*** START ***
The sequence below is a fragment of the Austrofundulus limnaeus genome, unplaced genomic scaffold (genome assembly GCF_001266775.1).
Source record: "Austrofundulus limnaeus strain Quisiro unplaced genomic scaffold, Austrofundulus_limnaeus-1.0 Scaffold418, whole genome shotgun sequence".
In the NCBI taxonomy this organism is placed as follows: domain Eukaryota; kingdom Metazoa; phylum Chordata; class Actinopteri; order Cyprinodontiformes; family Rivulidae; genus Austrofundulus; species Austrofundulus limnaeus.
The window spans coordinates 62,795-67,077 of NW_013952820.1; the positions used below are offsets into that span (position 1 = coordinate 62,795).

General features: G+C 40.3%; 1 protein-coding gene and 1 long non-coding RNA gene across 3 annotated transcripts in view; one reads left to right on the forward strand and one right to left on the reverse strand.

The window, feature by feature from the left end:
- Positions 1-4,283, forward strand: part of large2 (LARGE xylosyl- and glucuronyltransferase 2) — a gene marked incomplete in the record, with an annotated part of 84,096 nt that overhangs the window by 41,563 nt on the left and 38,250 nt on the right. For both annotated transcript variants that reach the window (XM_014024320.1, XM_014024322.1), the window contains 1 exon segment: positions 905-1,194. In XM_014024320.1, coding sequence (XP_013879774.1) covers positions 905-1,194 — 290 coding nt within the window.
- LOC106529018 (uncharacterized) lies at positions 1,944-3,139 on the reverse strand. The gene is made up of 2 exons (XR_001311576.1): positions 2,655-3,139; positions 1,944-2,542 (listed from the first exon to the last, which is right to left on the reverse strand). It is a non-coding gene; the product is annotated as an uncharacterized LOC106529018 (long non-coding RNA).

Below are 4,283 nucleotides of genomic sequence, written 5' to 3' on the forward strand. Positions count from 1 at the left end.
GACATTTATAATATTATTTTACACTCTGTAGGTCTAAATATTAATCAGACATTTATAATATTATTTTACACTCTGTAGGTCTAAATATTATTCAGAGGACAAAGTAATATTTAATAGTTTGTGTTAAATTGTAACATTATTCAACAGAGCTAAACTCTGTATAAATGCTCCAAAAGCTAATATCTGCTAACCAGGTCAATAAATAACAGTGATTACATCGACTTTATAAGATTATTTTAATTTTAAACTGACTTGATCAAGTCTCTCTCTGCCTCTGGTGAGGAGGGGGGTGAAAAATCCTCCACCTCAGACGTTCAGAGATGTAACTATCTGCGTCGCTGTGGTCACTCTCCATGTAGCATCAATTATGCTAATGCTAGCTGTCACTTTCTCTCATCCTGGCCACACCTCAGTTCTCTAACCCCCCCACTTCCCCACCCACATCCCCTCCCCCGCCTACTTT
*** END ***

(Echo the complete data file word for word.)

The sequence below is a fragment of the Austrofundulus limnaeus genome, unplaced genomic scaffold (genome assembly GCF_001266775.1).
Source record: "Austrofundulus limnaeus strain Quisiro unplaced genomic scaffold, Austrofundulus_limnaeus-1.0 Scaffold418, whole genome shotgun sequence".
In the NCBI taxonomy this organism is placed as follows: domain Eukaryota; kingdom Metazoa; phylum Chordata; class Actinopteri; order Cyprinodontiformes; family Rivulidae; genus Austrofundulus; species Austrofundulus limnaeus.
The window spans coordinates 62,795-67,077 of NW_013952820.1; the positions used below are offsets into that span (position 1 = coordinate 62,795).

General features: G+C 40.3%; 1 protein-coding gene and 1 long non-coding RNA gene across 3 annotated transcripts in view; one reads left to right on the forward strand and one right to left on the reverse strand.

The window, feature by feature from the left end:
- Positions 1-4,283, forward strand: part of large2 (LARGE xylosyl- and glucuronyltransferase 2) — a gene marked incomplete in the record, with an annotated part of 84,096 nt that overhangs the window by 41,563 nt on the left and 38,250 nt on the right. For both annotated transcript variants that reach the window (XM_014024320.1, XM_014024322.1), the window contains 1 exon segment: positions 905-1,194. In XM_014024320.1, coding sequence (XP_013879774.1) covers positions 905-1,194 — 290 coding nt within the window.
- LOC106529018 (uncharacterized) lies at positions 1,944-3,139 on the reverse strand. The gene is made up of 2 exons (XR_001311576.1): positions 2,655-3,139; positions 1,944-2,542 (listed from the first exon to the last, which is right to left on the reverse strand). It is a non-coding gene; the product is annotated as an uncharacterized LOC106529018 (long non-coding RNA).

Below are 4,283 nucleotides of genomic sequence, written 5' to 3' on the forward strand. Positions count from 1 at the left end.
GACATTTATAATATTATTTTACACTCTGTAGGTCTAAATATTAATCAGACATTTATAATATTATTTTACACTCTGTAGGTCTAAATATTATTCAGAGGACAAAGTAATATTTAATAGTTTGTGTTAAATTGTAACATTATTCAACAGAGCTAAACTCTGTATAAATGCTCCAAAAGCTAATATCTGCTAACCAGGTCAATAAATAACAGTGATTACATCGACTTTATAAGATTATTTTAATTTTAAACTGACTTGATCAAGTCTCTCTCTGCCTCTGGTGAGGAGGGGGGTGAAAAATCCTCCACCTCAGACGTTCAGAGATGTAACTATCTGCGTCGCTGTGGTCACTCTCCATGTAGCATCAATTATGCTAATGCTAGCTGTCACTTTCTCTCATCCTGGCCACACCTCAGTTCTCTAACCCCCCCACTTCCCCACCCACATCCCCTCCCCCGCCTACTTT